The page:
In addition to their hunter-gatherer lifestyles, linguistic and anthropological evidence suggest that Kusundas and Chepangs have been living in central Nepal since ancient times. Both the Kusundas and the Chepangs were officially first reported by B.H. Hodgson, a British naturalist and ethnologist in mid-nineteenth century, as “broken tribes” living nearly “in a state of nature” and carrying bows and arrows with no relationship with the rest of the “civilized races” of the country[2]. Later CJF Forbes found more plausible relationship between Chepangs and Khyens (Kiiyen) and Kumis of Arakan hills in Burma (Myanmar) and even concluded that Chepangs may have entered Nepal from the east [3]. Unlike Chepang, Kusunda language is difficult to classify as it similarities with various unrelated language groups such as Austro-Asiatic (Munda)[4], Tibeto-Burman, and even Indo-Pacific[5]. It is now widely recognized as a language isolate[6]: a language distinct from all other languages spoken in Nepal.

Although both Chepang and Kusunda languages seem to be unrelated to any other languages in Nepal, they appear to be linguistically closely related to each other (see Figure1). It is plausible that Chepangs and Kusundas have cohabited the Mahabharata hills and centuries of linguistic exchange may have resulted in their language similarities. Furthermore, anthropological evidence seems to corroborate the linguistic antiquity between these tribes, for example, both the Kusundas and the Chepangs have a folk legend according to which the Kusundas are the descendants of Kusa (thus the name Kusunda) and Chepangs are the descendants of Lava, both the sons of Rama and Sita of the Ramayana. Furthermore, interviews with Chepang traditional healers and medicine men revealed hundreds of plants used for diverse purposes and many of them were previously not documented.[7] The tremendous ethno-botanical knowledge of the Chepangs further substantiates their occupation of central Himalayas since ancient times for such knowledge of local flora can only be built with time. Hence, Kusundas and Chepangs, by virtue of their nomadic life styles and lack of linguistic affinities with any other languages of Nepal, may have inhabited the Himalayan foothills long before other ethnicities emigrated.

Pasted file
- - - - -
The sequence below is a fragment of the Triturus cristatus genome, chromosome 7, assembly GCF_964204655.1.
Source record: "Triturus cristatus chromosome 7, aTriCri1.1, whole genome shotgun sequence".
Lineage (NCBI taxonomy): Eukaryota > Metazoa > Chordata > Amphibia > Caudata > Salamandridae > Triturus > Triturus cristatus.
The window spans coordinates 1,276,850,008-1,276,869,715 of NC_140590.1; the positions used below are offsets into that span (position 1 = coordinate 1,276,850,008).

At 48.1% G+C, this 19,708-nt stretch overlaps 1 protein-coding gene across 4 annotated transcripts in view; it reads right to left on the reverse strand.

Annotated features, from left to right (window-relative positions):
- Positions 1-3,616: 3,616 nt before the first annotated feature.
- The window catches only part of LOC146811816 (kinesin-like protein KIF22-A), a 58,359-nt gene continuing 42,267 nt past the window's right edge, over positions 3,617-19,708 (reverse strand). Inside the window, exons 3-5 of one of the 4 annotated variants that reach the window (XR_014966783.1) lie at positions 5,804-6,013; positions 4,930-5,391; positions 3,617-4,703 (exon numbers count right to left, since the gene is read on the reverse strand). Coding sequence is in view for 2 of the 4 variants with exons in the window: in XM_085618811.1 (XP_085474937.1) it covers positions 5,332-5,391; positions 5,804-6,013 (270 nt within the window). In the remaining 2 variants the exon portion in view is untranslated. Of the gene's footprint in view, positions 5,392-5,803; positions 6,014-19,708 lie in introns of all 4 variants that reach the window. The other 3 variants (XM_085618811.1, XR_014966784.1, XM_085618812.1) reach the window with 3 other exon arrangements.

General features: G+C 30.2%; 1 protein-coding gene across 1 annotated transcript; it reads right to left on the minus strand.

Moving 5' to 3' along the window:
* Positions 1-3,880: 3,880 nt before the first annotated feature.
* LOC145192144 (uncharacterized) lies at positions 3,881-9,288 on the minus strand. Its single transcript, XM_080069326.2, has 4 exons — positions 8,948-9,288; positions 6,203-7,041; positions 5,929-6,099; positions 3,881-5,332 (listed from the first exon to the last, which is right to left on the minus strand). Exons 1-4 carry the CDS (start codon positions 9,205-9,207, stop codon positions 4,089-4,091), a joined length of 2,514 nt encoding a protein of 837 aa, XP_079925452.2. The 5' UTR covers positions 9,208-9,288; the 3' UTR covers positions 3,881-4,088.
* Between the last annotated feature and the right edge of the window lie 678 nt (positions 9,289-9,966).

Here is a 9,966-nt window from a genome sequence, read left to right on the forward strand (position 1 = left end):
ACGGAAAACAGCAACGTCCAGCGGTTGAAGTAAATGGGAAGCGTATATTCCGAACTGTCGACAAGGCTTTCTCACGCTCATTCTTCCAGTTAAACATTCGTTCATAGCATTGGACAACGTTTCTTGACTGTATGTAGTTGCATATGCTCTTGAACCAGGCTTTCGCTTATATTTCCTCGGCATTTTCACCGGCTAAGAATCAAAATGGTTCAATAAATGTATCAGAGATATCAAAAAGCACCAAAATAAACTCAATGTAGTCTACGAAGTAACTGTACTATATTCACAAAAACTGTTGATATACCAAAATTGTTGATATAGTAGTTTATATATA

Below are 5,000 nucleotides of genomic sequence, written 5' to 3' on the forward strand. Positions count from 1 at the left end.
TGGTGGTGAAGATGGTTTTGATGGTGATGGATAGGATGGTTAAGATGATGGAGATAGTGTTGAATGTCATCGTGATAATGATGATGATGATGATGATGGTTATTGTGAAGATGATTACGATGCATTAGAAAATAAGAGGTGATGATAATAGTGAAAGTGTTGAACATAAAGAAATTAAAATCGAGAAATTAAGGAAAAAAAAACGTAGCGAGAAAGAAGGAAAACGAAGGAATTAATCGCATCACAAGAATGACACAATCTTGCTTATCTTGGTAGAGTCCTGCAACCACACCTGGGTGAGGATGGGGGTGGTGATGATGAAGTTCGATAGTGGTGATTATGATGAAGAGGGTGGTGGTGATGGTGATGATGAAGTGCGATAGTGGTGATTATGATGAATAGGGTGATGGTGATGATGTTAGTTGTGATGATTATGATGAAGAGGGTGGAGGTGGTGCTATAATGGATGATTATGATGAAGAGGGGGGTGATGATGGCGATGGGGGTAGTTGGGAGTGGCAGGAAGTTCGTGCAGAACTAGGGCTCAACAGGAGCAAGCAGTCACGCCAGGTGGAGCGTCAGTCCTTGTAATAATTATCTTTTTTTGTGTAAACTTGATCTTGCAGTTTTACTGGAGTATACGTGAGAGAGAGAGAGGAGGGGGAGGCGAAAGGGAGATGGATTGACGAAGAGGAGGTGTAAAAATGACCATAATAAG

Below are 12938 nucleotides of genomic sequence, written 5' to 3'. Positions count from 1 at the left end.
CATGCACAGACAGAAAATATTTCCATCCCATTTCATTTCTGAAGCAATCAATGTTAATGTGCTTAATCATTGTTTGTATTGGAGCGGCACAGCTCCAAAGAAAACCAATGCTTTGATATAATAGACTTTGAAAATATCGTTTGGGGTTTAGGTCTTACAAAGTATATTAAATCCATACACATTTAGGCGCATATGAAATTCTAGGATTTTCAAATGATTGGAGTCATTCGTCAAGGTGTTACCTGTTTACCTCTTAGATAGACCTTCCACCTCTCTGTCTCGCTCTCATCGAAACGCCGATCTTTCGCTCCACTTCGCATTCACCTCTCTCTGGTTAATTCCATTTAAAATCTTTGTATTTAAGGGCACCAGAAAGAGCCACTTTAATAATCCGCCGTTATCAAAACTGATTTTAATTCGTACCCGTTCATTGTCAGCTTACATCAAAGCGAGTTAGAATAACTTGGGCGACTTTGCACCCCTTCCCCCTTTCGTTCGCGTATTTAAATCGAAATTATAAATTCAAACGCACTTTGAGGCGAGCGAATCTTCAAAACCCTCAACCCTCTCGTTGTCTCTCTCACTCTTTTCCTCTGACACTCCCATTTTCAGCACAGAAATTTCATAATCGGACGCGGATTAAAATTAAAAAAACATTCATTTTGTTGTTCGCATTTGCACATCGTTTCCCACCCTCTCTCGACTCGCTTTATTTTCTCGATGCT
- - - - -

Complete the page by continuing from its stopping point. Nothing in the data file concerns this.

Recently, genomics has been used to infer the demographic histories of human populations throughout the world. Analysis of Kusunda genome in a recent issue of Science[8] supports some of the linguistic evidence and indicates that Kusundas are related to Tibeto-Burman speaking North East-Asian populations such as Hezhens, Oroqens and Mongolians but are not related to the Australian or Papuan Aborigines and virtually unrelated to any of the human populations from East or South Asia. Remarkably, a Kusunda specific genetic component is evident; however, without further analysis it is difficult to determine whether this component is due to long period of population isolation or due to ancient age of the population.

Genetic and linguistic evidence argues that Kusundas are possibly the most ancient of Nepali populations. They , may have come into contact with Mundas and Burmese in Eastern Himalayan foothills in ancient times. Words burrowed from these languages may have remained in Kusunda language to date. However, more work is needed to determine whether the Kusunda specific genetic components are a result of recent inbreeding due to population isolation or whether they are archaic genome components due to Kusundas’ antiquity in the Himalayan foothills.